WOrld changers

SOMALY MAM Born to a tribal minority family in the Mondulkiri province of Cambodia, Somaly Mam began life in extreme poverty, and was eventually sold into sexual slavery. Somaly escaped and began to build a new life abroad. Today Somaly Mam Foundation has rescued over 7,000 victims to date. Learn more at

ROY KIM, M.D. San Francisco-based plastic surgeon, Dr. Roy Kim, has a passion for third-world outreach. Having traveled to Guatemala on his first medical outreach trip, Roy has partnered with Operation of Hope, traveling to countries around the world to operate on cleft lips and palates, and changing lives. Learn more at

ERIC M. GAST Founder and CEO of FM World Charities, Eric has over eighteen years in the music business as a producer, mixer, and audio engineer. Eric always wanted to give back to the communities in which he worked so partnering with the medical community, he launched FM World Charities. Learn more at

INGRID NEWKIRK Co-Founder and CEO of PETA (People for the Ethical Treatment of Animals), Ingrid grew up in New Delhi, India, where her father was an engineer and her mother worked under Mother Teresa. Her earliest volunteer work was spent caring for those with leprosy, orphans, and stray animals. Learn more at

Gifts that change the world

Holiday shopping guide Escape the holiday madness! Join our friends at in practicing “BUY NOTHING DAY” on Black Friday, November 29, 2013. And for those holiday shoppers who still “need/want” to shop for holiday gifts but also want to make a difference from their little corner of the world, we’ve compiled a list of our favorite “Gifts that Change the World.” WORLD PEACE TARTAN The World Peace Tartan was created to convey a message of peace and fund global education BUY BACK A BOMB initiatives that build a First started by natives in Laos culture of peace and melting scrap metal from nonviolence and address recovered bombs into spoons for child poverty. resale, "Buy Back the Bombs" has since expanded into bracelets and WORLD PEACE TARTAN other metal wares being sold in SCARF £32.99 partnership with Article 22 and www.heritageofscotland. being promoted through a new com documentary film, "Buying Back the Bombs: a peaceBOMB documentary." I♥PEACE BANGLE $45 (above) Arun Gandhi models “World Peace Tartan” kilt at the “From Scotland with Love” Fashion Event in New York City.

LUSH CHARITY POT A body lotion that wants to change the world! LUSH makes your favorite lotions with Fair Trade organic cocoa butter, moisturizing almond oil and fragrant ylang ylang, and 100% of the proceeds support LUSH partner organizations that address environmental conservation, animal welfare, and human rights. CHARITY POT $5.95-$22.95

KOINONIA FARMS FAIR TRADE & ORGANIC CHOCOLATE Started by Civil Rights Leader Clarence Jordan in the 1940s, an experiment where whites and blacks lived and worked together on the Koinonia farm amidst the harsh racial tensions of the Deep South. Koinonia carries on the tradition of living in community and creating fine organic and fair trade foods and gifts. WARNING: The chocolate and pecans is habit-forming! ORGANIC CHOCOLATE $6.75 and up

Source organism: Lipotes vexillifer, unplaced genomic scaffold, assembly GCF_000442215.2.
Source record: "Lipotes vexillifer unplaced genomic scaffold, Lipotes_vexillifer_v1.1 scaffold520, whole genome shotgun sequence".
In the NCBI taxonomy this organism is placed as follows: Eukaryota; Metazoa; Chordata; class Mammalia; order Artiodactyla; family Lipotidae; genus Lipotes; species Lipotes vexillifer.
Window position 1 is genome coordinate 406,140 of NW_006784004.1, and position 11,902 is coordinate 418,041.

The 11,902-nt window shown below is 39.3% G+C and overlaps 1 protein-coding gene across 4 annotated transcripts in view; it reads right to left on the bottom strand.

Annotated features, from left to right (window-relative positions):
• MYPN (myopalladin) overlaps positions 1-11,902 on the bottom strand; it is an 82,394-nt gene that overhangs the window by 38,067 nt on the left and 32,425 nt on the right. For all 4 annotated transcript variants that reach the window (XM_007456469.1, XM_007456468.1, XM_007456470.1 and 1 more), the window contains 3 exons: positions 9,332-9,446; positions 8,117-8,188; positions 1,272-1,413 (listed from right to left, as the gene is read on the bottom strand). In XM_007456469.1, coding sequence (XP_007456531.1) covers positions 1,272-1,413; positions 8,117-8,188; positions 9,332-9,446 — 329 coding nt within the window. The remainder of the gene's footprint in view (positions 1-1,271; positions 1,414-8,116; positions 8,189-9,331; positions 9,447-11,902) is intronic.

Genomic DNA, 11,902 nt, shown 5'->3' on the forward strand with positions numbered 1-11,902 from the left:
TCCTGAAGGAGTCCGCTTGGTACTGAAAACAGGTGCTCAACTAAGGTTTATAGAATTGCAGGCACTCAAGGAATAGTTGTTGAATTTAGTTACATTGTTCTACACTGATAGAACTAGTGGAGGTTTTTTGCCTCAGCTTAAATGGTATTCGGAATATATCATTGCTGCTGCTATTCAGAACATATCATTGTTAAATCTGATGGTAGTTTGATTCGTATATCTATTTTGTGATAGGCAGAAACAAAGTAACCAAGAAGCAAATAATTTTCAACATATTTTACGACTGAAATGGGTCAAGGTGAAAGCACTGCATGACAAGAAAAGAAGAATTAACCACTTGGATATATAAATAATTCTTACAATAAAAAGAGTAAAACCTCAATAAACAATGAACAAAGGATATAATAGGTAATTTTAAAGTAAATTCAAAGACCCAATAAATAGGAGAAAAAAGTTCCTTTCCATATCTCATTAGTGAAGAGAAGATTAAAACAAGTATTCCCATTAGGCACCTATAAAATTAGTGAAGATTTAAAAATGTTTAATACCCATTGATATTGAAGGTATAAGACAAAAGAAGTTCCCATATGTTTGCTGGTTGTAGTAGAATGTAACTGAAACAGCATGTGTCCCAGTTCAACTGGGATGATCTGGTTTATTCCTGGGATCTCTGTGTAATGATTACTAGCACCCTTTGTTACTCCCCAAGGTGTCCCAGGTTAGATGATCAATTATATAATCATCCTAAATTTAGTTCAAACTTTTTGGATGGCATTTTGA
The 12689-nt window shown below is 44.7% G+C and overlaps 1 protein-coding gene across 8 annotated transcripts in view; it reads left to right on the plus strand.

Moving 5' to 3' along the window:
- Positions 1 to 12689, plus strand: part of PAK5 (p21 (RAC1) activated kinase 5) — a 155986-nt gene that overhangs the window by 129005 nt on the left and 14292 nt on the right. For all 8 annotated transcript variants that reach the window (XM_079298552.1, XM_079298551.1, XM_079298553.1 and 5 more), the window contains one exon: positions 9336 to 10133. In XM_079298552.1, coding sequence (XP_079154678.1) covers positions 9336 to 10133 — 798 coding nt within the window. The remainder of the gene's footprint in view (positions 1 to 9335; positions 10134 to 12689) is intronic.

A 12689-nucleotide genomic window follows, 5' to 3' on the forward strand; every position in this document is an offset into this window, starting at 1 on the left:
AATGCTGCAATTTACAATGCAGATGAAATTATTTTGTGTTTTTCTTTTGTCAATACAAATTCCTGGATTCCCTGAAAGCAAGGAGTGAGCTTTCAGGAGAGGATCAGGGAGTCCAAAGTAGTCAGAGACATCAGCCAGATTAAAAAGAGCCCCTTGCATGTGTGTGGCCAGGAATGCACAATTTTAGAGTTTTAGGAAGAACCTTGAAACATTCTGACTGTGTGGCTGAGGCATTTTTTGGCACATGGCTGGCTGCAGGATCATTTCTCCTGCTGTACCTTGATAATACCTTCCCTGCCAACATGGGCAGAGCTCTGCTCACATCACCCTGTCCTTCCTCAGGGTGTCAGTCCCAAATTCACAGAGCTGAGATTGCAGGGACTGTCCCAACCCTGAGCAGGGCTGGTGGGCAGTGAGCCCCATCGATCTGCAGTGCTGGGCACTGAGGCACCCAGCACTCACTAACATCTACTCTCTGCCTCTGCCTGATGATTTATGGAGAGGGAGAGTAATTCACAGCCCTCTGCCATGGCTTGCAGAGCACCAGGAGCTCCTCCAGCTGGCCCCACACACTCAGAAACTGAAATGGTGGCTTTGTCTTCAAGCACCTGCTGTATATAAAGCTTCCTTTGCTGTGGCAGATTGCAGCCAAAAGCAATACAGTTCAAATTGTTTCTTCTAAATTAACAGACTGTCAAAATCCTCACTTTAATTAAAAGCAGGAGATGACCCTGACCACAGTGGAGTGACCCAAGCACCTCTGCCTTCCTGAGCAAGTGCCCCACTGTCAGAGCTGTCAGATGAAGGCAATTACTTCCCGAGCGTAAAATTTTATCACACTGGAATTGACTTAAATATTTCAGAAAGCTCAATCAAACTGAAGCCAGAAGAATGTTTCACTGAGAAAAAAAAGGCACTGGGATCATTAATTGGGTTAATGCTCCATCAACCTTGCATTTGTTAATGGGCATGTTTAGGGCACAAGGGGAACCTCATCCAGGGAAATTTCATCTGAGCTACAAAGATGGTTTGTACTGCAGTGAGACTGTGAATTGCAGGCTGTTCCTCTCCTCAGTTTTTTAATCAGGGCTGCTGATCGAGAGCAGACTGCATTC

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“Every human being is an artist, a freedom being, called to participate in transforming and reshaping the conditions, thinking and structures that shape and condition our lives.” -Joseph Beuys

5 Years of

How about some good news, right? Every day we’re hit up by the bad news happening all around the world, piped in on our TVs, radios, computers, mobile phones, in line at the grocery store, and during our conversations at the barber shop or salon. So we decided we wanted to start an online magazine that could be a platform for sharing all the good news we come across every day, because it is out there!! You just have to look for it. And looking for it is exactly what we do here at Gandhi’s Be Magazine. Marshall McLuhan said, “The medium is the message.” And we know that many of the greatest social movements and leaders of the 20th century had a newspaper or some means of mass media to spread the good news and the message: Dorothy Day and the Catholic Worker Movement… Martin Luther King, Jr. and the Civil Rights Movement… Gandhi and the Indian Independence Movement… Gandhi’s Be Magazine is an online publication launched in 2009. Inspired by Gandhi’s famous quotation “Be the change you wish to see in the world,” Be Magazine spotlights the movements, people, places, and stories that inspire us to #bethechange. These past 5 years, we have traveled and covered the work of people and places around the world, and we have met some amazing World Changers along the way... Here we celebrate just some of them in “THE BEST OF BE.” Gandhi’s Be Magazine Editorin-Chief Missy Crutchfield interviews Mahatma Gandhi’s grandson Arun Gandhi on the Gandhi Legacy Tour in India.